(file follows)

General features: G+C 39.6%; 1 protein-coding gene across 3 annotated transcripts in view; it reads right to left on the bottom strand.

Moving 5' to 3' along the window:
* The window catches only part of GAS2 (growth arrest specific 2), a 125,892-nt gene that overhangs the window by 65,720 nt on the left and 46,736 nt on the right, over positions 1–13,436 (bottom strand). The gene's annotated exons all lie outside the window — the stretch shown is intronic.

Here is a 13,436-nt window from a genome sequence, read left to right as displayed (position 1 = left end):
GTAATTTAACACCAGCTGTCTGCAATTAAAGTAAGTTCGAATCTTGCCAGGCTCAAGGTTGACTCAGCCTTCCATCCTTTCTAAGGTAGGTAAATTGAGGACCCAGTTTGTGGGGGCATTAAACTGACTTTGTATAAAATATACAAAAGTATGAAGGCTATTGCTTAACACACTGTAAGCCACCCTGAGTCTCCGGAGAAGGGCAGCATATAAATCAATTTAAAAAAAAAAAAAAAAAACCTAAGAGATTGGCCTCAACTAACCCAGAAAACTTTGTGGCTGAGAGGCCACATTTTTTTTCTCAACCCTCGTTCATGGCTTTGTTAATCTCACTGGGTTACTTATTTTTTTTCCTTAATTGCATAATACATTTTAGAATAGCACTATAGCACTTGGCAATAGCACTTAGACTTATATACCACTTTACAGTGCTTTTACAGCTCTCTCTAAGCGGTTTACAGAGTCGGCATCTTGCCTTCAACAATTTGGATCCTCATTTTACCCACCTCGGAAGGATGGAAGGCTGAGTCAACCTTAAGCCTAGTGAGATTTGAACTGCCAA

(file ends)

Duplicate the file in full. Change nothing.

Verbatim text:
General features: G+C 39.6%; 1 protein-coding gene across 3 annotated transcripts in view; it reads right to left on the bottom strand.

Moving 5' to 3' along the window:
* The window catches only part of GAS2 (growth arrest specific 2), a 125,892-nt gene that overhangs the window by 65,720 nt on the left and 46,736 nt on the right, over positions 1–13,436 (bottom strand). The gene's annotated exons all lie outside the window — the stretch shown is intronic.

Here is a 13,436-nt window from a genome sequence, read left to right as displayed (position 1 = left end):
GTAATTTAACACCAGCTGTCTGCAATTAAAGTAAGTTCGAATCTTGCCAGGCTCAAGGTTGACTCAGCCTTCCATCCTTTCTAAGGTAGGTAAATTGAGGACCCAGTTTGTGGGGGCATTAAACTGACTTTGTATAAAATATACAAAAGTATGAAGGCTATTGCTTAACACACTGTAAGCCACCCTGAGTCTCCGGAGAAGGGCAGCATATAAATCAATTTAAAAAAAAAAAAAAAAAACCTAAGAGATTGGCCTCAACTAACCCAGAAAACTTTGTGGCTGAGAGGCCACATTTTTTTTCTCAACCCTCGTTCATGGCTTTGTTAATCTCACTGGGTTACTTATTTTTTTTCCTTAATTGCATAATACATTTTAGAATAGCACTATAGCACTTGGCAATAGCACTTAGACTTATATACCACTTTACAGTGCTTTTACAGCTCTCTCTAAGCGGTTTACAGAGTCGGCATCTTGCCTTCAACAATTTGGATCCTCATTTTACCCACCTCGGAAGGATGGAAGGCTGAGTCAACCTTAAGCCTAGTGAGATTTGAACTGCCAA